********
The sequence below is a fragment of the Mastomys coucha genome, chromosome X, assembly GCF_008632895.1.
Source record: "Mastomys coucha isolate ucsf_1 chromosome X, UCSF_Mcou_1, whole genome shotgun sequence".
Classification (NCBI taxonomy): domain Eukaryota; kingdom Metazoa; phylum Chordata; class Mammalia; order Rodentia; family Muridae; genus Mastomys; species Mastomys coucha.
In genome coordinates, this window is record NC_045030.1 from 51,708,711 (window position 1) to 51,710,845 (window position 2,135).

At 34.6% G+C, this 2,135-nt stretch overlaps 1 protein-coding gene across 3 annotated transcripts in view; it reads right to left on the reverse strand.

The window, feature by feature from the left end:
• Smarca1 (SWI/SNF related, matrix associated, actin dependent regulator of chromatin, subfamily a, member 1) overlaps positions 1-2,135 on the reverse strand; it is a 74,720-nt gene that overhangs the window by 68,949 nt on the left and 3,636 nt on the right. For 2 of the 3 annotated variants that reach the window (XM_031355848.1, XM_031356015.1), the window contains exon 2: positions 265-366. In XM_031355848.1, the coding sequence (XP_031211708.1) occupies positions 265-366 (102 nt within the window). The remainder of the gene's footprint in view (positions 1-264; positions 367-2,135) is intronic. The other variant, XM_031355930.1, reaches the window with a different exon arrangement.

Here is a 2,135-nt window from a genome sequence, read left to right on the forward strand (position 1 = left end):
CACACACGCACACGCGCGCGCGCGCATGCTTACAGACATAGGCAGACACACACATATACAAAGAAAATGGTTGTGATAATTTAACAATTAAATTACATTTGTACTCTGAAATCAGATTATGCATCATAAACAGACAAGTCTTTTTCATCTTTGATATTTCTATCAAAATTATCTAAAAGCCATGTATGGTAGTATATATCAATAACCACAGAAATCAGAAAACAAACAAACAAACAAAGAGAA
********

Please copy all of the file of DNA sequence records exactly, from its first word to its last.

The sequence below is a fragment of the Mastomys coucha genome, chromosome X, assembly GCF_008632895.1.
Source record: "Mastomys coucha isolate ucsf_1 chromosome X, UCSF_Mcou_1, whole genome shotgun sequence".
Classification (NCBI taxonomy): domain Eukaryota; kingdom Metazoa; phylum Chordata; class Mammalia; order Rodentia; family Muridae; genus Mastomys; species Mastomys coucha.
In genome coordinates, this window is record NC_045030.1 from 51,708,711 (window position 1) to 51,710,845 (window position 2,135).

At 34.6% G+C, this 2,135-nt stretch overlaps 1 protein-coding gene across 3 annotated transcripts in view; it reads right to left on the reverse strand.

The window, feature by feature from the left end:
• Smarca1 (SWI/SNF related, matrix associated, actin dependent regulator of chromatin, subfamily a, member 1) overlaps positions 1-2,135 on the reverse strand; it is a 74,720-nt gene that overhangs the window by 68,949 nt on the left and 3,636 nt on the right. For 2 of the 3 annotated variants that reach the window (XM_031355848.1, XM_031356015.1), the window contains exon 2: positions 265-366. In XM_031355848.1, the coding sequence (XP_031211708.1) occupies positions 265-366 (102 nt within the window). The remainder of the gene's footprint in view (positions 1-264; positions 367-2,135) is intronic. The other variant, XM_031355930.1, reaches the window with a different exon arrangement.

Here is a 2,135-nt window from a genome sequence, read left to right on the forward strand (position 1 = left end):
CACACACGCACACGCGCGCGCGCGCATGCTTACAGACATAGGCAGACACACACATATACAAAGAAAATGGTTGTGATAATTTAACAATTAAATTACATTTGTACTCTGAAATCAGATTATGCATCATAAACAGACAAGTCTTTTTCATCTTTGATATTTCTATCAAAATTATCTAAAAGCCATGTATGGTAGTATATATCAATAACCACAGAAATCAGAAAACAAACAAACAAACAAAGAGAA